Also adding to the loss were falling natural gas prices that hurt BP's shale investments and two refineries that have lost value.
The news for BP investors sounded bad, with the company on Tuesday reporting disappointing results across the board, according to Peter Hutton, an oil analyst with RBC Capital Markets in London cited in The Times story.
"BP is writing off a combined $2.1 billion on shale gas acreage because of lower natural gas prices, as well as a project called Liberty on the North Slope in Alaska that BP invested in but then recently halted because of environmental and other concerns. The remaining $2.7 billion is a write-down on the value of BP's U.S. refinery system. The company is trying to sell two of its U.S. refineries, including a giant one in Texas City, Texas, and has come to realize from other sales that they are not worth the value it had on its books," the newspaper reported.
In Alaska, the technically difficult Liberty project a few miles off the Beaufort Sea coast has been beset by challenges, in part because of the plan's complexity. From a 32-acre gravel island, the company had hoped to drill two miles into the seabed then horizontally for six to eight miles to reach oil, the longest "extended reach drilling" attempt in history. The company hoped to strike a reservoir that produced 40,000 barrels of crude daily.
But delays have been caused by BP's massive Gulf of Mexico spill in 2010 -- which continues to cost BP large chunks of cash -- as well as increased scrutiny from federal and state regulators and conflict with Houston-based Parker Drilling over the unique rig the company was supposed to provide. Finally, this year, BP said the project doesn't meet the heightened safety criteria it instituted after the Gulf spill.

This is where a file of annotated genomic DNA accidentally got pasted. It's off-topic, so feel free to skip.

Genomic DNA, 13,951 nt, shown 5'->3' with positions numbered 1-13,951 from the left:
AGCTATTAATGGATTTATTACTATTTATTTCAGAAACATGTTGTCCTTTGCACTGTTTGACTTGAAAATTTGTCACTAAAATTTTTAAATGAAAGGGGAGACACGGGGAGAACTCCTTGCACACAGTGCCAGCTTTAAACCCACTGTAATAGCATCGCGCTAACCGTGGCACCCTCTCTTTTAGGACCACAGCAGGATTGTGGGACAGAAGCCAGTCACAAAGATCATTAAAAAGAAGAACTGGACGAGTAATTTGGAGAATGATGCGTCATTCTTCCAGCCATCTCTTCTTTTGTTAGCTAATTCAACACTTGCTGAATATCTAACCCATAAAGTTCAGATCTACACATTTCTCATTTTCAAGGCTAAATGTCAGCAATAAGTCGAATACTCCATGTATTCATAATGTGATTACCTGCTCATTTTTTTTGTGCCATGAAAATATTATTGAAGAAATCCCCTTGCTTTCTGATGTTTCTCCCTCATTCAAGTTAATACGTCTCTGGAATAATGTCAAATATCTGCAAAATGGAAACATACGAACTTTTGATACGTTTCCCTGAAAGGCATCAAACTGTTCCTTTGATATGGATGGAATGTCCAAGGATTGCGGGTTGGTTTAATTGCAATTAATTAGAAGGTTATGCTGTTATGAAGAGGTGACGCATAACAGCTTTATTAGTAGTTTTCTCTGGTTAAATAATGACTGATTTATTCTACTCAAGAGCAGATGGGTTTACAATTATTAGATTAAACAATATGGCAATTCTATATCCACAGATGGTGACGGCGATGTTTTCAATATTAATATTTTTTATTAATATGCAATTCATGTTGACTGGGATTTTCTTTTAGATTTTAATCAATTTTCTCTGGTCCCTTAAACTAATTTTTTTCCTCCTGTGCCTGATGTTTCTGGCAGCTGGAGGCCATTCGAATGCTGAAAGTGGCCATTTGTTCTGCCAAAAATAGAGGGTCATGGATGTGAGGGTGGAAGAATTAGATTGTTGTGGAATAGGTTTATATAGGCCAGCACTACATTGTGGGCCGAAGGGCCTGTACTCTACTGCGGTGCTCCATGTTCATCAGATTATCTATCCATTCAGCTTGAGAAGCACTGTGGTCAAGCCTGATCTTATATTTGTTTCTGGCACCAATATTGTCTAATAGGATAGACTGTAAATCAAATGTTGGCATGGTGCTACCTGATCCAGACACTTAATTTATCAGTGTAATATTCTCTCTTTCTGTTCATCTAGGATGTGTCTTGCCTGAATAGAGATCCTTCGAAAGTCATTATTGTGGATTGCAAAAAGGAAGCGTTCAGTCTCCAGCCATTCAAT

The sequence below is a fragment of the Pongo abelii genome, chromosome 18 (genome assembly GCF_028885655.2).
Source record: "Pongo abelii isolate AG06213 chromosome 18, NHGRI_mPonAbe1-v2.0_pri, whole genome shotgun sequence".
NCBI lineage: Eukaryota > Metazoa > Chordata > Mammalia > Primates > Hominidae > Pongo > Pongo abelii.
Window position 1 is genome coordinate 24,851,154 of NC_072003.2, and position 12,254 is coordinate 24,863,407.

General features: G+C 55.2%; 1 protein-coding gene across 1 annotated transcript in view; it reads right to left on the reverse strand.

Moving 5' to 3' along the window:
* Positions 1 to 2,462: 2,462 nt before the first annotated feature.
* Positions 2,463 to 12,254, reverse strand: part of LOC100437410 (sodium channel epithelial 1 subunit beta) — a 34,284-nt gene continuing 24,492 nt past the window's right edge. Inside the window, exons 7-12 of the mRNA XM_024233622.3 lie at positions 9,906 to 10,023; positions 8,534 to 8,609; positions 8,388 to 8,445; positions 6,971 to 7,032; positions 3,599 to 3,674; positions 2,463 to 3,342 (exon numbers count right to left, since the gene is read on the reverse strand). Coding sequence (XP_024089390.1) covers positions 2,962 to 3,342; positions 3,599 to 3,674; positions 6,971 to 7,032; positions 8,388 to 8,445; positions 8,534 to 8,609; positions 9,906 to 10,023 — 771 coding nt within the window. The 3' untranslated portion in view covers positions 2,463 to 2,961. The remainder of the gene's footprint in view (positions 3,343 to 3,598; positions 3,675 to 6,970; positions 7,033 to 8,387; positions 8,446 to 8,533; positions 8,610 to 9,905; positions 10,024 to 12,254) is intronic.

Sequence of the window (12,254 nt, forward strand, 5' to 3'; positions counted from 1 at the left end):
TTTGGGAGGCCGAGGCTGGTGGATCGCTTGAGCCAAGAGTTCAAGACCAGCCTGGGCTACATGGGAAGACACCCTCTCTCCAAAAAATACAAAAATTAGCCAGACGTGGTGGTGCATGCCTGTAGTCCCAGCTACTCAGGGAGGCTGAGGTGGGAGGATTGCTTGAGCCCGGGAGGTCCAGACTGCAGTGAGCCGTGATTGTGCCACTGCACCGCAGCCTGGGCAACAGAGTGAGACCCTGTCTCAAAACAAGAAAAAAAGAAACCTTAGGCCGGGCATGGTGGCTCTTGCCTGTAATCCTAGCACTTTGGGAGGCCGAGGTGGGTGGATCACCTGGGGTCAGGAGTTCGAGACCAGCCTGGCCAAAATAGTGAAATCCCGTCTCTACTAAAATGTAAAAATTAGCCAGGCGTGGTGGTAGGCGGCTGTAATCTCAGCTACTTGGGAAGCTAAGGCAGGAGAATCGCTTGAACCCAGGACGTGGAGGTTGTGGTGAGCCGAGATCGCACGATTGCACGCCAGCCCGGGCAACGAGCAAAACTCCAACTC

Second-quarter results were far better for Alaska's other major oil player, ConocoPhillips. Conoco reported huge profits in Alaska -- $551 million -- in the second quarter. Companywide, Conoco booked a $2.27 billion profit.
What's next for BP at Liberty?
The company has notified federal regulators, the governor's office, the North Slope Borough and others that its "returning to what I would characterize as its original option of a gravel island," Jeffery Loman, deputy regional director of the Bureau of Ocean Energy Management in Alaska, told the Alaska Dispatch last week. A formal plan, however, has not been submitted, he said.
BP spokesman Brett Clanton told the Dispatch Tuesday that the decision to halt the Liberty effort in its current form came after an 18-month review that included a look at the project's economics, risk, rig system and regulatory framework.
The company is talking with regulators about the project's potential next phase, he said, but he did not provide details on what that phase will consist of.
Contact Alex DeMarban at alex(at)alaskadispatch.com